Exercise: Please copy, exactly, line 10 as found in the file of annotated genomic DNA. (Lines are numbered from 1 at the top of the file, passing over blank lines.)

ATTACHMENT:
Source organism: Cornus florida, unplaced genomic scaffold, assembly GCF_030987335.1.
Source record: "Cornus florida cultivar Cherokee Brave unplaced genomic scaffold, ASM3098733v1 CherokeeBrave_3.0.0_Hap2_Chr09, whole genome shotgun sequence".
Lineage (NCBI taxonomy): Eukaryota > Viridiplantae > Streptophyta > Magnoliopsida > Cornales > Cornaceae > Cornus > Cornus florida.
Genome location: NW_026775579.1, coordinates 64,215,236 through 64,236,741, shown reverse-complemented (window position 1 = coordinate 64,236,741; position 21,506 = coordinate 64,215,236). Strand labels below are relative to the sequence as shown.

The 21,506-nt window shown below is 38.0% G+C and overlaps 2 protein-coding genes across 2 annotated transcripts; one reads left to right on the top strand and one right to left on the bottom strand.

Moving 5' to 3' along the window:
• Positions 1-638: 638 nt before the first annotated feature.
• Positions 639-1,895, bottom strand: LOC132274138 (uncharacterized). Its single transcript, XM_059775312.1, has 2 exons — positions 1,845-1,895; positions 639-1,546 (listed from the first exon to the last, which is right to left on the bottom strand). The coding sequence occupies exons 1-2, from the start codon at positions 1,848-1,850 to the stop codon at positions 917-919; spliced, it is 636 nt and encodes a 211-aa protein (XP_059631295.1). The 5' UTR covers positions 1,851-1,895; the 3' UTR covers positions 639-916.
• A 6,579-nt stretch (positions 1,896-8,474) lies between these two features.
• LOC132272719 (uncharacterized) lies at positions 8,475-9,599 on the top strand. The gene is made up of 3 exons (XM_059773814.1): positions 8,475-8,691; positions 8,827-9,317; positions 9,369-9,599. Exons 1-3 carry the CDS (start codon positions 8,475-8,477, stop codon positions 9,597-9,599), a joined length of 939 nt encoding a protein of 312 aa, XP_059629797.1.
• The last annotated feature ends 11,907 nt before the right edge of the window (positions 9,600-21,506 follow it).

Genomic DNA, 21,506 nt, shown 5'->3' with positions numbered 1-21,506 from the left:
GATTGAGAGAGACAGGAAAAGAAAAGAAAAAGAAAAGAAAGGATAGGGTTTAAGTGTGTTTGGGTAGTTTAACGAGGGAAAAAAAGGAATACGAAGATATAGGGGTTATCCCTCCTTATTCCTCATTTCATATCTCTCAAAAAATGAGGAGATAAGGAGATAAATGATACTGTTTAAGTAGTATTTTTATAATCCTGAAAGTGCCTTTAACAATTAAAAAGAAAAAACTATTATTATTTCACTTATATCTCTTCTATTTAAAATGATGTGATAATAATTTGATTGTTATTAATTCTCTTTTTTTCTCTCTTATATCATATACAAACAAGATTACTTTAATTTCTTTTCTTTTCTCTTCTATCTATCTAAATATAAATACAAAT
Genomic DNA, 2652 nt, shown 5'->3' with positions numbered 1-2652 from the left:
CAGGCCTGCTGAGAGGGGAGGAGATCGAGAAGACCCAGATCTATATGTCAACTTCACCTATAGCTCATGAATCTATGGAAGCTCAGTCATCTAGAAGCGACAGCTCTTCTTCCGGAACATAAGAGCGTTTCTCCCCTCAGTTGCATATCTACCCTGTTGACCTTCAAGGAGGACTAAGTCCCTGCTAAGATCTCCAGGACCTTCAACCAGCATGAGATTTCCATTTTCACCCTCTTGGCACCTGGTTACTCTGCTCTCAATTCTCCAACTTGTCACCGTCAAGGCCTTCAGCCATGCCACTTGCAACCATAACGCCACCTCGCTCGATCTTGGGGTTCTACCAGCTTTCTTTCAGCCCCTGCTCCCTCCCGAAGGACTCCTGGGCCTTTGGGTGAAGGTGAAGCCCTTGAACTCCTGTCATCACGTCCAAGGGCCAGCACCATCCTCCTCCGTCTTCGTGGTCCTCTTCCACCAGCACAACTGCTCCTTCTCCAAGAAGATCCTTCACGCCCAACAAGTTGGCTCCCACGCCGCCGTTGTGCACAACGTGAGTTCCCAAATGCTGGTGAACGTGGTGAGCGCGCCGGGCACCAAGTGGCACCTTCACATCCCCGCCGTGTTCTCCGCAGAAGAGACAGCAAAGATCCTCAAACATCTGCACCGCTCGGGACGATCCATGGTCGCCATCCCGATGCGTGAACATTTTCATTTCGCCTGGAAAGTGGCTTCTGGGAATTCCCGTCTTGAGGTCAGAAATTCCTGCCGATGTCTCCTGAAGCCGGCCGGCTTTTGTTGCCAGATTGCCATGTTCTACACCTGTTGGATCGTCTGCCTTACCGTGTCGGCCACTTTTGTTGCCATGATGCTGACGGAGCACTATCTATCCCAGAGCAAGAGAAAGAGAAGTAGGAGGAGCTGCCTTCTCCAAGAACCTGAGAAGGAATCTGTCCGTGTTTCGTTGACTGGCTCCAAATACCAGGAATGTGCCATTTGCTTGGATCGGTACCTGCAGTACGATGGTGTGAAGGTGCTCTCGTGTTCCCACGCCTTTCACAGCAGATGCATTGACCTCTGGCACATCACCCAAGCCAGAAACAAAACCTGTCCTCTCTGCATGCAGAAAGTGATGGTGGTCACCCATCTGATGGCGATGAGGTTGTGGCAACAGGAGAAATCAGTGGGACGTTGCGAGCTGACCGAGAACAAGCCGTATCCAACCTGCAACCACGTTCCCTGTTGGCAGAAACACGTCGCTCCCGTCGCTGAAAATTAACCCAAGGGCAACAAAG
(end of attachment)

• LOC132272719 (uncharacterized) lies at positions 8,475-9,599 on the top strand. The gene is made up of 3 exons (XM_059773814.1): positions 8,475-8,691; positions 8,827-9,317; positions 9,369-9,599. Exons 1-3 carry the CDS (start codon positions 8,475-8,477, stop codon positions 9,597-9,599), a joined length of 939 nt encoding a protein of 312 aa, XP_059629797.1.